Chapter IV. Cray's Folly
 

Paul Harley lay back upon the cushions and glanced at me with a quizzical smile. The big, up-to-date car which Colonel Menendez had placed at our disposal was surmounting a steep Surrey lane as though no gradient had existed.

"Some engine!" he said, approvingly.

I nodded in agreement, but felt disinclined for conversation, being absorbed in watching the characteristically English scenery. This, indeed, was very beautiful. The lane along which we were speeding was narrow, winding, and over-arched by trees. Here and there sunlight penetrated to spread a golden carpet before us, but for the most part the way lay in cool and grateful shadow.

On one side a wooded slope hemmed us in blackly, on the other lay dell after dell down into the cradle of the valley. It was a poetic corner of England, and I thought it almost unbelievable that London was only some twenty miles behind. A fit place this for elves and fairies to survive, a spot in which the presence of a modern automobile seemed a desecration. Higher we mounted and higher, the engine running strongly and smoothly; then, presently, we were out upon a narrow open road with the crescent of the hills sweeping away on the right and dense woods dipping valleyward to the left and behind us.

The chauffeur turned, and, meeting my glance:

"Cray's Folly, sir," he said.

He jerked his hand in the direction of a square, gray-stone tower somewhat resembling a campanile, which uprose from a distant clump of woods cresting a greater eminence.

"Ah," murmured Harley, "the famous tower."

Following the departure of the Colonel on the previous evening, he had looked up Cray's Folly and had found it to be one of a series of houses erected by the eccentric and wealthy man whose name it bore. He had had a mania for building houses with towers, in which his rival--and contemporary--had been William Beckford, the author of "Vathek," a work which for some obscure reason has survived as well as two of the three towers erected by its writer.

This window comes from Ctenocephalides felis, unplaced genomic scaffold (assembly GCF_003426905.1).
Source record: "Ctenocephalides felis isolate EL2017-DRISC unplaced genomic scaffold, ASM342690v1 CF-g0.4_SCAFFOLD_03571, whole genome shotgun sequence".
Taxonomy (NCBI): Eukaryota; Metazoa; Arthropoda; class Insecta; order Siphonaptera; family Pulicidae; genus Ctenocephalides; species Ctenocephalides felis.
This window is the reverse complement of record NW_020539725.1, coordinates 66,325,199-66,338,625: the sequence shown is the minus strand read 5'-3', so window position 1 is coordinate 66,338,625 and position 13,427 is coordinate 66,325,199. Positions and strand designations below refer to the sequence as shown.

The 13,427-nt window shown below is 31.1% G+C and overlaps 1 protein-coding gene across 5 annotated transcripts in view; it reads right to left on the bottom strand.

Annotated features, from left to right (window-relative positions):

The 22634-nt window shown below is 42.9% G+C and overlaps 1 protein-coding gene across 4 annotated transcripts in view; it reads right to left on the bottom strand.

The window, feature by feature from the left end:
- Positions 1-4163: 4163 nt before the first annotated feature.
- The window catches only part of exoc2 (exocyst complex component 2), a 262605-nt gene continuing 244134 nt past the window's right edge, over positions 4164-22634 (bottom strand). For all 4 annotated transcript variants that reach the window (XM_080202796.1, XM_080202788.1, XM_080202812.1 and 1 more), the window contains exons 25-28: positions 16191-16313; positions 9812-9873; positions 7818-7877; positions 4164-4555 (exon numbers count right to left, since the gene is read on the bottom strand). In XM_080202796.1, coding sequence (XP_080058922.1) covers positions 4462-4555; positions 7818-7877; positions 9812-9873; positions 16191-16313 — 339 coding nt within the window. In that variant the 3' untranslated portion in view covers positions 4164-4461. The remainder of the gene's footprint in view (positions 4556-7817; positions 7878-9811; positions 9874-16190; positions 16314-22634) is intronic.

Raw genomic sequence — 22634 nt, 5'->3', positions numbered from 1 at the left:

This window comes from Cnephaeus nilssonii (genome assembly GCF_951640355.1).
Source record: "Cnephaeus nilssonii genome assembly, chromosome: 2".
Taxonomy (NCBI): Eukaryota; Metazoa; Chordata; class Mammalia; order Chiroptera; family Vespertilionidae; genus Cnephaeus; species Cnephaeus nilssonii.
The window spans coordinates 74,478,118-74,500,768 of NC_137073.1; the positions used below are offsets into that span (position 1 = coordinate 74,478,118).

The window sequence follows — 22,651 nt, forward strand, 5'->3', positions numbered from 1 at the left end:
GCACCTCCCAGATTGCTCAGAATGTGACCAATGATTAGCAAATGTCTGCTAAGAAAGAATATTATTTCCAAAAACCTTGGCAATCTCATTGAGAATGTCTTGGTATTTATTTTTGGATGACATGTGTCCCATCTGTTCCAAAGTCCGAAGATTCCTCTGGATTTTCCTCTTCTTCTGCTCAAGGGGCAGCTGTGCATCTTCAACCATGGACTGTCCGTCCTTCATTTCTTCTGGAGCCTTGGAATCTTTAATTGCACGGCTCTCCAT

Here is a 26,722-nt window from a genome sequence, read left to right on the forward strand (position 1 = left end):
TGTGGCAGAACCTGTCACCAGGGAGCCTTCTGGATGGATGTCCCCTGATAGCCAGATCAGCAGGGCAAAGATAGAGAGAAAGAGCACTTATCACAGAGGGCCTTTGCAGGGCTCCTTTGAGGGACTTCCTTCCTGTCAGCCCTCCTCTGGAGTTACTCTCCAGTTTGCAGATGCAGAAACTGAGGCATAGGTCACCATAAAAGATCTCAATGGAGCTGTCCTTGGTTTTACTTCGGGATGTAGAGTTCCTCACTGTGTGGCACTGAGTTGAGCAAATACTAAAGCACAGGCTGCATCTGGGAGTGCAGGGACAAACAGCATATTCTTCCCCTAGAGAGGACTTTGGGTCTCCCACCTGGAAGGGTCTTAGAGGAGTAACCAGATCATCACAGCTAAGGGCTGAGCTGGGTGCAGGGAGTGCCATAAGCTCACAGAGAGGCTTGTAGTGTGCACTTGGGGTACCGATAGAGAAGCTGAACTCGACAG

I became conscious of a keen sense of anticipation. In this, I think, the figure of Miss Val Beverley played a leading part. There was something pathetic in the presence of this lonely English girl in so singular a household; for if the menage at Cray's Folly should prove half so strange as Colonel Menendez had led us to believe, then truly we were about to find ourselves amid unusual people.

Presently the road inclined southward somewhat and we entered the fringe of the trees. I noticed one or two very ancient cottages, but no trace of the modern builder. This was a fragment of real Old England, and I was not sorry when presently we lost sight of the square tower; for amidst such scenery it was an anomaly and a rebuke.

What Paul Harley's thoughts may have been I cannot say, but he preserved an unbroken silence up to the very moment that we came to the gate lodge.

The gates were monstrosities of elaborate iron scrollwork, craftsmanship clever enough in its way, but of an ornate kind more in keeping with the orange trees of the South than with this wooded Surrey countryside.

A very surly-looking girl, quite obviously un-English (a daughter of Pedro, the butler, I learned later), opened the gates, and we entered upon a winding drive literally tunnelled through the trees. Of the house we had never a glimpse until we were right under its walls, nor should I have known that we were come to the main entrance if the car had not stopped.

"Looks like a monastery," muttered Harley.

Indeed that part of the building--the north front--which was visible from this point had a strangely monastic appearance, being built of solid gray blocks and boasting only a few small, heavily barred windows. The eccentricity of the Victorian gentleman who had expended thousands of pounds upon erecting this house was only equalled, I thought, by that of Colonel Menendez, who had chosen it for a home. An out-jutting wing shut us in on the west, and to the east the prospect was closed by the tallest and most densely grown box hedge I had ever seen, trimmed most perfectly and having an arched opening in the centre. Thus, the entrance to Cray's Folly lay in a sort of bay.